Claims that the Western World has Christianity to thank for everything good that it has are dubious at best. The role that Christianity played is unclear, and will be debated forevermore.

Were Western values guided by Christian principles, or did the Church adopt Western values (founded on secular principles, such as the preference for reason over faith) because it had to in order to survive? The constant lag in the Churchís values, and the extent to which they have fought every change tooth and nail, along with the fact that the Bible contains enough contradictions to justify damn near any behaviour, suggests the latter is more correct.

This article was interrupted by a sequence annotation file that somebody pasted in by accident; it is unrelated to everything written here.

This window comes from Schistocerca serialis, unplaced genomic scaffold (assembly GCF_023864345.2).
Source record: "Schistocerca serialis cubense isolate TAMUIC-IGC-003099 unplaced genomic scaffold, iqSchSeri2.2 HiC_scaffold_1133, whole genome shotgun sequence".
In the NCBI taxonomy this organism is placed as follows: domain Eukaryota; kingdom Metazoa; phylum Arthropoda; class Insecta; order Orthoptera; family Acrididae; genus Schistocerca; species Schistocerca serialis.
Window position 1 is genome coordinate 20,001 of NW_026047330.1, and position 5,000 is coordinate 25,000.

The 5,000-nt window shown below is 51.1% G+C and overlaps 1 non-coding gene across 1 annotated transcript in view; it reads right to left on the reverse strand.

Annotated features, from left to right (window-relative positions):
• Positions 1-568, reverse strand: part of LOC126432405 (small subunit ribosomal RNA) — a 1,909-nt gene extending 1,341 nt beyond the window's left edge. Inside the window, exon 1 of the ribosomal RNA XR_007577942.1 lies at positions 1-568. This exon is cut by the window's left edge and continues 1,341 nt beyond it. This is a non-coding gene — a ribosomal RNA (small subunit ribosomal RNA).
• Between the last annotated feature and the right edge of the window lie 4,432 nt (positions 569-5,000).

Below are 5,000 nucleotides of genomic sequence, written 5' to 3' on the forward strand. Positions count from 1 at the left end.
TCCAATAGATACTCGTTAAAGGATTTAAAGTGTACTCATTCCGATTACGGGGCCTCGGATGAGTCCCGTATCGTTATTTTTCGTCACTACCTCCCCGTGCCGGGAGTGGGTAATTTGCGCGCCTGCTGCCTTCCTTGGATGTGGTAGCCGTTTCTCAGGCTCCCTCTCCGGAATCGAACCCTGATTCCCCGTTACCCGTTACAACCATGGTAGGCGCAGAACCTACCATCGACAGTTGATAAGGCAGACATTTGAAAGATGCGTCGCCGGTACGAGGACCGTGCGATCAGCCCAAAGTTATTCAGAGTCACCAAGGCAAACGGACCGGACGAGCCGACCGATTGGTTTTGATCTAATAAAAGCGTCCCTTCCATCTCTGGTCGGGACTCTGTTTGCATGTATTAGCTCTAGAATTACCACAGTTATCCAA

But letís grant, for the sake of argument, that Christianity is to be thanked for everything good that we enjoy.

So what? What are we supposed to do with this information?

Some Christians mistakenly believe that this is somehow indicative of the truth of Christianity, but the more atheistic among those promoting this view simply push it to inspire a sense of nationalism and even they seem to fear the decline of Christianity.

So what are we to do with this information then? Do we just thank those promoting this viewpoint for the interesting trivia and move on? The levels of insistence and fear in those who promote this view suggests thatís not what they have in mind.

So, again, what do we do?

Do we all just believe in something, for which there is absolutely no reliable evidence, out of a sense of duty to our heritage or an irrational fear of what might happen if (God forbid!) reason trumps faith? And what about those of us who cannot believe? Do we just live a lie and try to convince ourselves that we do in fact believe?